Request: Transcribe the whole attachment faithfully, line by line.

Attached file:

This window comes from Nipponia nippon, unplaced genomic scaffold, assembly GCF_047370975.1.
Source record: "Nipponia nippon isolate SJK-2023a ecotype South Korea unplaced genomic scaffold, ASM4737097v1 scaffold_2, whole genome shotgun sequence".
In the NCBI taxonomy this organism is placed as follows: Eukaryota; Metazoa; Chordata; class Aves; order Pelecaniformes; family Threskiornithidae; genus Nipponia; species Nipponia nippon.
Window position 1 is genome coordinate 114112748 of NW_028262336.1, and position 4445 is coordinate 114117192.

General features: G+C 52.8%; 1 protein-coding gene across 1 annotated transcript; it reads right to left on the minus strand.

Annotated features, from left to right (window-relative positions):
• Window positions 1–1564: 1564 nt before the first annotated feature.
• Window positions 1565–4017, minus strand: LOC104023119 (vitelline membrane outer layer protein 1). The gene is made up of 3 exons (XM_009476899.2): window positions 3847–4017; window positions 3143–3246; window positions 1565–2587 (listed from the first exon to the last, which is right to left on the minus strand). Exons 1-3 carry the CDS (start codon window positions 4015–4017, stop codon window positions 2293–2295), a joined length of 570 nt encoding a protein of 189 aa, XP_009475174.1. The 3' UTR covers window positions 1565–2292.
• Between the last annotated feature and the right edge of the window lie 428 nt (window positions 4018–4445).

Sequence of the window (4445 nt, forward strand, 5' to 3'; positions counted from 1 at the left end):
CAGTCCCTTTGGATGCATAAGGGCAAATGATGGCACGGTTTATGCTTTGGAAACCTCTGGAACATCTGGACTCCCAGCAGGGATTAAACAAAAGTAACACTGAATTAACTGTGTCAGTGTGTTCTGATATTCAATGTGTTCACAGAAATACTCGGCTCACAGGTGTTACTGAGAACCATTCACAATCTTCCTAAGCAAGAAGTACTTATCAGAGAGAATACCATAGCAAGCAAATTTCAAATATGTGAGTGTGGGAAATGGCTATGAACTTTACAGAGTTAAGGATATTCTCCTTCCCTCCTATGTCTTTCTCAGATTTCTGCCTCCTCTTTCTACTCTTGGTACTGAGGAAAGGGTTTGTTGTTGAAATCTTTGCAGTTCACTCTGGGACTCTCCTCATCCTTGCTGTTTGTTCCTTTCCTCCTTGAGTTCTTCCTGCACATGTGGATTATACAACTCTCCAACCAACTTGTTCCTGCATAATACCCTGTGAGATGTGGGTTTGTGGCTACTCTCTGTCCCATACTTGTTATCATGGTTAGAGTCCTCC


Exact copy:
This window comes from Nipponia nippon, unplaced genomic scaffold, assembly GCF_047370975.1.
Source record: "Nipponia nippon isolate SJK-2023a ecotype South Korea unplaced genomic scaffold, ASM4737097v1 scaffold_2, whole genome shotgun sequence".
In the NCBI taxonomy this organism is placed as follows: Eukaryota; Metazoa; Chordata; class Aves; order Pelecaniformes; family Threskiornithidae; genus Nipponia; species Nipponia nippon.
Window position 1 is genome coordinate 114112748 of NW_028262336.1, and position 4445 is coordinate 114117192.

General features: G+C 52.8%; 1 protein-coding gene across 1 annotated transcript; it reads right to left on the minus strand.

Annotated features, from left to right (window-relative positions):
• Window positions 1–1564: 1564 nt before the first annotated feature.
• Window positions 1565–4017, minus strand: LOC104023119 (vitelline membrane outer layer protein 1). The gene is made up of 3 exons (XM_009476899.2): window positions 3847–4017; window positions 3143–3246; window positions 1565–2587 (listed from the first exon to the last, which is right to left on the minus strand). Exons 1-3 carry the CDS (start codon window positions 4015–4017, stop codon window positions 2293–2295), a joined length of 570 nt encoding a protein of 189 aa, XP_009475174.1. The 3' UTR covers window positions 1565–2292.
• Between the last annotated feature and the right edge of the window lie 428 nt (window positions 4018–4445).

Sequence of the window (4445 nt, forward strand, 5' to 3'; positions counted from 1 at the left end):
CAGTCCCTTTGGATGCATAAGGGCAAATGATGGCACGGTTTATGCTTTGGAAACCTCTGGAACATCTGGACTCCCAGCAGGGATTAAACAAAAGTAACACTGAATTAACTGTGTCAGTGTGTTCTGATATTCAATGTGTTCACAGAAATACTCGGCTCACAGGTGTTACTGAGAACCATTCACAATCTTCCTAAGCAAGAAGTACTTATCAGAGAGAATACCATAGCAAGCAAATTTCAAATATGTGAGTGTGGGAAATGGCTATGAACTTTACAGAGTTAAGGATATTCTCCTTCCCTCCTATGTCTTTCTCAGATTTCTGCCTCCTCTTTCTACTCTTGGTACTGAGGAAAGGGTTTGTTGTTGAAATCTTTGCAGTTCACTCTGGGACTCTCCTCATCCTTGCTGTTTGTTCCTTTCCTCCTTGAGTTCTTCCTGCACATGTGGATTATACAACTCTCCAACCAACTTGTTCCTGCATAATACCCTGTGAGATGTGGGTTTGTGGCTACTCTCTGTCCCATACTTGTTATCATGGTTAGAGTCCTCC